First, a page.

Secondly, the explosion of social gaming on Facebook and other online networks has given millions of Indians who use these networks plenty of engaging games to play with their friends. The fact that these games are free and that they are social has made them a lot more appealing to the millions of Indians on these networks. Sure, Indian users hardly ever pay for these games, but it's a start that they're playing at all. It's only a matter of time before the payment ecosystem falls into place, and Indians begin microtransacting with the best of 'em-at which point the market is bound to become one of the most significant in the world. Major players like Zynga and Playdom are already present in India, and it won't be long before they figure out a way to exploit this market.
And thirdly, major publishers are training their guns on the Indian market, looking for that one breakout game that will make Indians sit up and take notice of gaming. Sony has already made creditable progress, developing and publishing India-focused titles like Hanuman, Desi Adda and Cart Kings for its PlayStation consoles. Disney has been putting out mobile games based on its Indian films, and claims to have seen encouraging paid download numbers. EA and Ubisoft are also in the fray-and every major publisher is taking a crack at solving the riddle of the Indian market. It's only a matter of time before one of them does, and then the floodgates should open.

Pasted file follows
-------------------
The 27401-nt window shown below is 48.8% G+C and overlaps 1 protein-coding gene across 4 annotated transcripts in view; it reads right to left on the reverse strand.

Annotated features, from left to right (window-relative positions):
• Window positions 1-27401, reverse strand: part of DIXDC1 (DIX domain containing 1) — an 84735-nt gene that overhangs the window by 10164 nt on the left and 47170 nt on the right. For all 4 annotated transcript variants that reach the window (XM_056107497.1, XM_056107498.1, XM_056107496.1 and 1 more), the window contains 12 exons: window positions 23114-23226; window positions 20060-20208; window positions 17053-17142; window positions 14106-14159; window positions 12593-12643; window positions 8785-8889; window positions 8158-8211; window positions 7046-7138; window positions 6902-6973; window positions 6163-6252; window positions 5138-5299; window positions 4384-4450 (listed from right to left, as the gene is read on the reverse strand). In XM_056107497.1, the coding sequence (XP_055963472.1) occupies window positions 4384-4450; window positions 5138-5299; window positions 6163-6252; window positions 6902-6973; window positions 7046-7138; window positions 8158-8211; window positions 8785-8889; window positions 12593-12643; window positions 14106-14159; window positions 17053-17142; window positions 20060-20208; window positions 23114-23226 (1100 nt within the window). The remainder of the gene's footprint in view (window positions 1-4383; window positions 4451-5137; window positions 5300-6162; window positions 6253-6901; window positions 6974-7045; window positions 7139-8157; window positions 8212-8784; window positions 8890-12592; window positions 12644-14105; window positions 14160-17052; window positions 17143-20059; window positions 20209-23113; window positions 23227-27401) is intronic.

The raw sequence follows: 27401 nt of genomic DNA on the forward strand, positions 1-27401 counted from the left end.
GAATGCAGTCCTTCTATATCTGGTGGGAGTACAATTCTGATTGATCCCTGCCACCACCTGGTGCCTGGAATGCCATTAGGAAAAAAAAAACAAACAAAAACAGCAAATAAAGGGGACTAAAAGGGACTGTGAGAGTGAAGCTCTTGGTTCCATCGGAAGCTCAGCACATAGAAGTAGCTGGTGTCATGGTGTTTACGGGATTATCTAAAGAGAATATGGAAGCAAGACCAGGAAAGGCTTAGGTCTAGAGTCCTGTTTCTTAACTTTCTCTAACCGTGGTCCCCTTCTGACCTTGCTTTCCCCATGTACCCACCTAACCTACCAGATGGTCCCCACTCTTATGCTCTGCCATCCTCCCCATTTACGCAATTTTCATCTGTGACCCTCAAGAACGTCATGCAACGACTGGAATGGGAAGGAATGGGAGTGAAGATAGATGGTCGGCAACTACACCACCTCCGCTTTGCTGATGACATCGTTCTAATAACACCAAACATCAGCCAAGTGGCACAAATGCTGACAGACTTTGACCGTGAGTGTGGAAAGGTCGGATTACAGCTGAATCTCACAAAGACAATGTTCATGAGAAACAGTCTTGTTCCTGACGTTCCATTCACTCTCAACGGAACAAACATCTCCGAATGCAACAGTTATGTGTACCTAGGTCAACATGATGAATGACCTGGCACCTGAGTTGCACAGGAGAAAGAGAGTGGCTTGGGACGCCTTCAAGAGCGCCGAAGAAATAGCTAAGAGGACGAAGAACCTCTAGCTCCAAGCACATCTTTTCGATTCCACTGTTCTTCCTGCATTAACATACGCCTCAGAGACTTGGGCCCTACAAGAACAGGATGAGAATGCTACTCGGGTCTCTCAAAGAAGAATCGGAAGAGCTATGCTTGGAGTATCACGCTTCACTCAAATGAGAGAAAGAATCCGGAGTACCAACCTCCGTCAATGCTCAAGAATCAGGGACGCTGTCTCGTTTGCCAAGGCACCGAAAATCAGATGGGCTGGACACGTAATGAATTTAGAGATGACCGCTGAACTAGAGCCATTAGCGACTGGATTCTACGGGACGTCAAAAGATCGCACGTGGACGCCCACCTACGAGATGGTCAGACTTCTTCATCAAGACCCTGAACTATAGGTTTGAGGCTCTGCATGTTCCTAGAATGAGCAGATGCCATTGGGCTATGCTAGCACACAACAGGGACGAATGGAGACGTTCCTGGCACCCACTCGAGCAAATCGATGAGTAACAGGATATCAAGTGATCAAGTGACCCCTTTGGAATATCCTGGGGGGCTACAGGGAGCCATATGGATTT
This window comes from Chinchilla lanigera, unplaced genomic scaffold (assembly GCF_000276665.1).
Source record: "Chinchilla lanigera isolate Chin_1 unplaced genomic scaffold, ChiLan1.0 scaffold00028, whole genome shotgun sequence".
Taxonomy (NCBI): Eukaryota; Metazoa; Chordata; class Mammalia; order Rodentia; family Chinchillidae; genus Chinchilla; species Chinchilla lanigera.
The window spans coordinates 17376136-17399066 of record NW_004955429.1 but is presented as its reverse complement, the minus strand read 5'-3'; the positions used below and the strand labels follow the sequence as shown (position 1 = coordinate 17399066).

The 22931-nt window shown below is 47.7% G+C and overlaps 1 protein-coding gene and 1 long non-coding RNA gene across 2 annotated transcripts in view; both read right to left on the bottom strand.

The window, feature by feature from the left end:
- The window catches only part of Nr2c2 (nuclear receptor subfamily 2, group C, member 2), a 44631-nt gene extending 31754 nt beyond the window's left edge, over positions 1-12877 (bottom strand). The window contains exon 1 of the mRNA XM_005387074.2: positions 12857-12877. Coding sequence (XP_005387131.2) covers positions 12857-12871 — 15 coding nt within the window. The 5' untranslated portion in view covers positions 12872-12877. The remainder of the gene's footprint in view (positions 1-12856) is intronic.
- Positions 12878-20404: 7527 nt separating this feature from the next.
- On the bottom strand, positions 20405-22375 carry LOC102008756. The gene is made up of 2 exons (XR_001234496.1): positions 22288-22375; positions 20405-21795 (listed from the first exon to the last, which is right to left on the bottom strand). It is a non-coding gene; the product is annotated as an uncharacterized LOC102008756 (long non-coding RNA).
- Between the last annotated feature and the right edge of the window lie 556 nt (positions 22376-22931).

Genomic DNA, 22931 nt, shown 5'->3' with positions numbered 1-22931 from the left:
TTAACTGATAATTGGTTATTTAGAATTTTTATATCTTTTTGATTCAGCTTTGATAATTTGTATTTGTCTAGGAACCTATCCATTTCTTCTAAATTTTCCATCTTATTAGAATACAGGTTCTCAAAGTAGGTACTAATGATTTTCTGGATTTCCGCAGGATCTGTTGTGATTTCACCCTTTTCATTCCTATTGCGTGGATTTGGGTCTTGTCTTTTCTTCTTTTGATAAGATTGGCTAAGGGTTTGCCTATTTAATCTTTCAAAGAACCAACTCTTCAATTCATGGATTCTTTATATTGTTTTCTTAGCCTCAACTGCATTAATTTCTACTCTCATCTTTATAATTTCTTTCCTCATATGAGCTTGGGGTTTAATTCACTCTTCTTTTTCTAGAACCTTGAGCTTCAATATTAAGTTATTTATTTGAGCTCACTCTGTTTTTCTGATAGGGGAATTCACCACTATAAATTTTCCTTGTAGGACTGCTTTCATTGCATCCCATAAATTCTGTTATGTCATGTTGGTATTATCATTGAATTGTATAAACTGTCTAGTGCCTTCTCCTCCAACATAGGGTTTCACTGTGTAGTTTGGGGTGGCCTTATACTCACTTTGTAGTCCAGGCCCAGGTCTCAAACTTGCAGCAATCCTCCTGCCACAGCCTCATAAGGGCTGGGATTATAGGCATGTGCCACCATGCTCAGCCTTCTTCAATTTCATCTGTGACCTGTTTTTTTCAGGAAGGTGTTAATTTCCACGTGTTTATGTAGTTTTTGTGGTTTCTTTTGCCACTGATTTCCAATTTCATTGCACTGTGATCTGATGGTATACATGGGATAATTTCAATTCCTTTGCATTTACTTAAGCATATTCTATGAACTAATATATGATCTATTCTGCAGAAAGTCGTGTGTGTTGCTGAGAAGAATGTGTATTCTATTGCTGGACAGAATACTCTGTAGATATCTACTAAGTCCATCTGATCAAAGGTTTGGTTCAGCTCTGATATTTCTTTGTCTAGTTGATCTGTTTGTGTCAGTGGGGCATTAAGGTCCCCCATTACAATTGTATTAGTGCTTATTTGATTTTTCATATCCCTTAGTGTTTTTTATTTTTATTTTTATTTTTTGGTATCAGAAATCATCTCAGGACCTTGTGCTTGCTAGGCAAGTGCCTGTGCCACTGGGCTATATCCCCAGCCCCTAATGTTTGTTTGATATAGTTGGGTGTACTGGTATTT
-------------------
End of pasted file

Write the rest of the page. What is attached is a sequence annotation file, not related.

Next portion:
Mobile phones and web browsers are personal devices, where an individual (adult or child) doesn't require the approval of an authority figure (parent, spouse, boss) to access or play a game. This removes a huge blocker preventing the growth of gaming as a hobby in India. Also, Indians are slowly waking up to the fact that gaming is not merely for young children, and that adults can enjoy it too. Parents who enjoy playing games are far more likely to purchase them for their children-an assumption validated by the fact that Indians take a far more tolerant view of movies, since they themselves are consumers of the entertainment form.
The day isn't far off when India finally arrives as a gaming market in its own right (it's already taken far too long). With an emerging game development industry also present in the country, perhaps we can look forward to a gaming equivalent of Bollywood someday- an industry that churns out a distinct style of games that India, and the world, loves to play.